Science has learned a great deal about complex social behavior by studying nonhuman mammals and primates, but parrots might have something to teach too.
Multiple media outlets around the world have covered a study led by Arik Kershenbaum, a postdoctoral fellow at the National Institute for Mathematical and Biological Synthesis at UT, which finds that the calls of many animals, from whales to wolves, might contain more language-like structure than previously thought. The study raises new questions about the
The calls of many animals, from whales to wolves, might contain more language-like structure than previously thought, according to a study that raises new questions about the evolutionary origins of human language.
Today’s students now have a new textbook, Mathematics for the Life Sciences, published this month by Princeton Press and co-authored by scientists at the National Institute for Mathematical and Biological Synthesis at UT. It teaches readers about basic mathematical and statistical methods that can be used to explore and explain biological phenomena.
Conservationists establish one-size-fits-all seed collections to save the seeds in banks or botanical gardens in hopes of preserving some genetic diversity. But a National Institute for Mathematical and Biological Synthesis study has found that more careful tailoring of seed collections to specific species and situations is critical to preserving plant diversity.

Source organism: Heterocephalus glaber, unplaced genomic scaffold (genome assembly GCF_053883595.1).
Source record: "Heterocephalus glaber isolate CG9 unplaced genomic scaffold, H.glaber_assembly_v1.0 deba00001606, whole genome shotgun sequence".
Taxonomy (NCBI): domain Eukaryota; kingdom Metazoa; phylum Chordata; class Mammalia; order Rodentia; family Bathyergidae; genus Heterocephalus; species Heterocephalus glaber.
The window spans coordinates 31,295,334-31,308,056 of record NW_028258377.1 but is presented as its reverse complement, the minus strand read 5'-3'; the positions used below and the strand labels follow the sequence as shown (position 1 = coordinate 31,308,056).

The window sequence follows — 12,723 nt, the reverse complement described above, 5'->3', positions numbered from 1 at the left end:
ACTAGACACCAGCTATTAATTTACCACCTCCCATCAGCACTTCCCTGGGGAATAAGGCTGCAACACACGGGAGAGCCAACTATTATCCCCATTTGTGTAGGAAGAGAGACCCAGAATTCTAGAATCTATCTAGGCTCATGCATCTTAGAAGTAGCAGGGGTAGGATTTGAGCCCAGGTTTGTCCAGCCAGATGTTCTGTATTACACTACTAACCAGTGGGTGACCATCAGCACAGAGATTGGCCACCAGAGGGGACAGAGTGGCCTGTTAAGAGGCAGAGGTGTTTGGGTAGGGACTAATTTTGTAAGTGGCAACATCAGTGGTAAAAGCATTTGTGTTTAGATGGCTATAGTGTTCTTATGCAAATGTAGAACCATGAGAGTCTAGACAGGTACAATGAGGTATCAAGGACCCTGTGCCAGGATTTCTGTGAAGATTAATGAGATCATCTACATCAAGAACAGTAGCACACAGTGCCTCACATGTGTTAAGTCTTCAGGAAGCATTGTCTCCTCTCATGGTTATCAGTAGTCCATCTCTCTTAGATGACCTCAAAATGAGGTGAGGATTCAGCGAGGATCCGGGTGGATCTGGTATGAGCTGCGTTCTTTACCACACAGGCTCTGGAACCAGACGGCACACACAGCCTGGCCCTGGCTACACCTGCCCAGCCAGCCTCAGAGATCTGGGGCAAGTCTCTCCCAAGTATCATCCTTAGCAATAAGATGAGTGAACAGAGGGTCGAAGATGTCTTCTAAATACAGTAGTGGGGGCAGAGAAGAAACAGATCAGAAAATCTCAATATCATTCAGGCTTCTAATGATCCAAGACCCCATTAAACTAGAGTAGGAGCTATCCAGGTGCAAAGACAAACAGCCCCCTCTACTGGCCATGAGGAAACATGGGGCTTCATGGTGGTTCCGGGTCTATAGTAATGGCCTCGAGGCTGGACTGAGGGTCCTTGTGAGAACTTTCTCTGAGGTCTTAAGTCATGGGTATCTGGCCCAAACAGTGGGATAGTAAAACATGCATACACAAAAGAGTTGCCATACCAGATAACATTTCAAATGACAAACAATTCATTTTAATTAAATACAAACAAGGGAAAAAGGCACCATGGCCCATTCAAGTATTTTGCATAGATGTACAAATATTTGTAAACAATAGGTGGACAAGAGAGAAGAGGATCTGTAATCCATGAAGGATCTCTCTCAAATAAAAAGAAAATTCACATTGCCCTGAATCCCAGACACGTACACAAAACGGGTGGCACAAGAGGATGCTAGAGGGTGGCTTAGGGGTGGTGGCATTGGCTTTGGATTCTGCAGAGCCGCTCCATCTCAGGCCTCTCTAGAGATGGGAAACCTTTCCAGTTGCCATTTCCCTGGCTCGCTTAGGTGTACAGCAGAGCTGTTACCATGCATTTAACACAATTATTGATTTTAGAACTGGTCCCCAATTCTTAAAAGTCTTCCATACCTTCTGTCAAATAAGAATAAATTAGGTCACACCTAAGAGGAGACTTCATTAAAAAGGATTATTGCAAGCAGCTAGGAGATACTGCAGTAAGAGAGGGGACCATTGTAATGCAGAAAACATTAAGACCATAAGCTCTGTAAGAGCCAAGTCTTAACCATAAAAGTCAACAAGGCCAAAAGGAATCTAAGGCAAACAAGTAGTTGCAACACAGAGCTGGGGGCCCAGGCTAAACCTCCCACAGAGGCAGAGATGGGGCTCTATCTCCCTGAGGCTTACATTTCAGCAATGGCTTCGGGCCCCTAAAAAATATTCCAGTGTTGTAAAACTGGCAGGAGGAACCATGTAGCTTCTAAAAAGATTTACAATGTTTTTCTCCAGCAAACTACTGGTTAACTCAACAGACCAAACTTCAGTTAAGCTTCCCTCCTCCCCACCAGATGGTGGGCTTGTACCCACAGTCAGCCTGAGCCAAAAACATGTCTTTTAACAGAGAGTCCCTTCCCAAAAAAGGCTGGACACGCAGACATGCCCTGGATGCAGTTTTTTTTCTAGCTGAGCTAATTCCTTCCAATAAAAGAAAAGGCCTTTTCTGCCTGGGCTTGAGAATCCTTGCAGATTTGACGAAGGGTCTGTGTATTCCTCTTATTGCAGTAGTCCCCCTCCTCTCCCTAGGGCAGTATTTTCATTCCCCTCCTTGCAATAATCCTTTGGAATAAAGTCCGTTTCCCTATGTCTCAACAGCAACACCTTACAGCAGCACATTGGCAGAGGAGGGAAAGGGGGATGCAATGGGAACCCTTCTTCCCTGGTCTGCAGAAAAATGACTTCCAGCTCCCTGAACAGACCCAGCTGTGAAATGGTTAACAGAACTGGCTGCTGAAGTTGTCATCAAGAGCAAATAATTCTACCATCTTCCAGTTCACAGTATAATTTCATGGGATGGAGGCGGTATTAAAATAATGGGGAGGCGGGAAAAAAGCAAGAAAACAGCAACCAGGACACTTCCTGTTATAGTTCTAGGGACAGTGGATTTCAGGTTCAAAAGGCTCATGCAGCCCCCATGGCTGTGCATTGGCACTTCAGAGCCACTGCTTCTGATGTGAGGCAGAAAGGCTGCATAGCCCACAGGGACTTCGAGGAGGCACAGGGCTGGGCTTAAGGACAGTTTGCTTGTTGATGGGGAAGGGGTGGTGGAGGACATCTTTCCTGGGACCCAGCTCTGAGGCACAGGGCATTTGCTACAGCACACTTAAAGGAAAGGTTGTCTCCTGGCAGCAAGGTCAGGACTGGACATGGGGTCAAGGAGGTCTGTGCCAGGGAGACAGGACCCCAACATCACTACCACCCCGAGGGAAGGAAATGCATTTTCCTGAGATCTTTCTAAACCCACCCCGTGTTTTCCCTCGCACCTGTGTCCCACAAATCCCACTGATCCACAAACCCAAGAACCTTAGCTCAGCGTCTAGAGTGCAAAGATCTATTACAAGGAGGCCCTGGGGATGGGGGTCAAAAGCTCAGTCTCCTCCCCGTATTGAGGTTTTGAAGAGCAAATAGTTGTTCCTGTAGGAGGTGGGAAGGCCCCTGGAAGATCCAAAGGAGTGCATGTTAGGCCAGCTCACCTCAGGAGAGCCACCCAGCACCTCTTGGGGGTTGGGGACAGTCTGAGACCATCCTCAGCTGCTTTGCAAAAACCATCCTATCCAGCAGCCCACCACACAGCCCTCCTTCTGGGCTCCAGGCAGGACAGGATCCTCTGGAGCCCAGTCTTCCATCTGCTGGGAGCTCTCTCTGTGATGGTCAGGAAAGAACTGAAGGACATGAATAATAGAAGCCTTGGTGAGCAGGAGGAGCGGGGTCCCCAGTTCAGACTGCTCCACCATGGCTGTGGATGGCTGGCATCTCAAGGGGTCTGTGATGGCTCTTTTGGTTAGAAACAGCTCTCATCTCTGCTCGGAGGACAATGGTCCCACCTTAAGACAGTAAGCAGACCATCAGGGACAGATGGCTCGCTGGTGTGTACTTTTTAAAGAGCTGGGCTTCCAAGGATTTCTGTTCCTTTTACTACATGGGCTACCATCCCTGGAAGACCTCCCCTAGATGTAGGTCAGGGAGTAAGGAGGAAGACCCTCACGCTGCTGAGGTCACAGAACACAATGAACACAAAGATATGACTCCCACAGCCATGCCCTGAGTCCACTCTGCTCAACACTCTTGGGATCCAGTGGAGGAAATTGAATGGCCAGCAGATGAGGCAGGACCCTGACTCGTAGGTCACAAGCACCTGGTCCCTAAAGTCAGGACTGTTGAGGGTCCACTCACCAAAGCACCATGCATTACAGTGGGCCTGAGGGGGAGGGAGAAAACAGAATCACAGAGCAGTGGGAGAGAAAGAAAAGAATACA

Aggressive Argentine ants have been spotted in Knoxville. Fortunately they’re not popping up in places we need to worry about. WBIR-TV interviewed students with a research group from the National Institute for Mathematical and Biological Synthesis, or NIMBioS, studying the aggressive species of ants.
Undergraduates from across the country and their research mentors, Jeff Larsen and Chuck Collins, are conducting research to better understand how positive and negative emotions are expressed on the face. The research was featured by the News Sentinel, WATE-TV, and WBIR-TV. The project is part of the National Institute for Mathematical and Biological Synthesis’s Summer
Amphibian declines and extinctions around the world have been linked to an emerging fungal disease called chytridiomycosis, but new research from the National Institute for Mathematical and Biological Synthesis and the Center for Wildlife Health at UT shows that another pathogen, ranavirus, may also contribute.
Three UT students have been selected by the National Institute for Mathematical and Biological Synthesis, or NIMBioS, for its highly competitive Summer Research Experience for Undergraduates and Teachers currently underway on campus.
A study on marine viruses and their implication for marine biogeochemical cycles by a group of UT- and NIMBioS-associated researchers holds promise for further understanding the quantitative role that marine viruses play in the storage and recycling of dissolved organic carbon, nitrogen, and phosphorus.